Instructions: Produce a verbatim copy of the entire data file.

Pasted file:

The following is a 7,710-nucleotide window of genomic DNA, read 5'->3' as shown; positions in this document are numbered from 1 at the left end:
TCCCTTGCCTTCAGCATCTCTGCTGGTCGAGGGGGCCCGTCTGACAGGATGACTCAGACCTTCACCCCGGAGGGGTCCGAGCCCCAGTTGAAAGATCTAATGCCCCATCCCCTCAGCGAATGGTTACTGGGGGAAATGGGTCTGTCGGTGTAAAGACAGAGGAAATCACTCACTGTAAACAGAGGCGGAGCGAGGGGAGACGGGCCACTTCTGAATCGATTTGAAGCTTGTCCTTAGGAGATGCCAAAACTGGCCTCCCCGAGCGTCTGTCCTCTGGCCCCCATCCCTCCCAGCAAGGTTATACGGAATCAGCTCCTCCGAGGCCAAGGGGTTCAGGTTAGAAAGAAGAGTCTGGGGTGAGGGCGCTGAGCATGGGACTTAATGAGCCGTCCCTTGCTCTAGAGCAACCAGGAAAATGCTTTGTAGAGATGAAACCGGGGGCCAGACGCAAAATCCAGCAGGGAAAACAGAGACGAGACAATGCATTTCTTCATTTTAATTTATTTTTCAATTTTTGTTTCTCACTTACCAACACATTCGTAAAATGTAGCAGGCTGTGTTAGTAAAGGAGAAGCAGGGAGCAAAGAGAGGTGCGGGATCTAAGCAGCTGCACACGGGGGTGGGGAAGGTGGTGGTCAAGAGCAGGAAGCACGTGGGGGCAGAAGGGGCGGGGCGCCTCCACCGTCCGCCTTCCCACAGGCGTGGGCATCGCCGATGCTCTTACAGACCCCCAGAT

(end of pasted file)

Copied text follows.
The following is a 7,710-nucleotide window of genomic DNA, read 5'->3' as shown; positions in this document are numbered from 1 at the left end:
TCCCTTGCCTTCAGCATCTCTGCTGGTCGAGGGGGCCCGTCTGACAGGATGACTCAGACCTTCACCCCGGAGGGGTCCGAGCCCCAGTTGAAAGATCTAATGCCCCATCCCCTCAGCGAATGGTTACTGGGGGAAATGGGTCTGTCGGTGTAAAGACAGAGGAAATCACTCACTGTAAACAGAGGCGGAGCGAGGGGAGACGGGCCACTTCTGAATCGATTTGAAGCTTGTCCTTAGGAGATGCCAAAACTGGCCTCCCCGAGCGTCTGTCCTCTGGCCCCCATCCCTCCCAGCAAGGTTATACGGAATCAGCTCCTCCGAGGCCAAGGGGTTCAGGTTAGAAAGAAGAGTCTGGGGTGAGGGCGCTGAGCATGGGACTTAATGAGCCGTCCCTTGCTCTAGAGCAACCAGGAAAATGCTTTGTAGAGATGAAACCGGGGGCCAGACGCAAAATCCAGCAGGGAAAACAGAGACGAGACAATGCATTTCTTCATTTTAATTTATTTTTCAATTTTTGTTTCTCACTTACCAACACATTCGTAAAATGTAGCAGGCTGTGTTAGTAAAGGAGAAGCAGGGAGCAAAGAGAGGTGCGGGATCTAAGCAGCTGCACACGGGGGTGGGGAAGGTGGTGGTCAAGAGCAGGAAGCACGTGGGGGCAGAAGGGGCGGGGCGCCTCCACCGTCCGCCTTCCCACAGGCGTGGGCATCGCCGATGCTCTTACAGACCCCCAGAT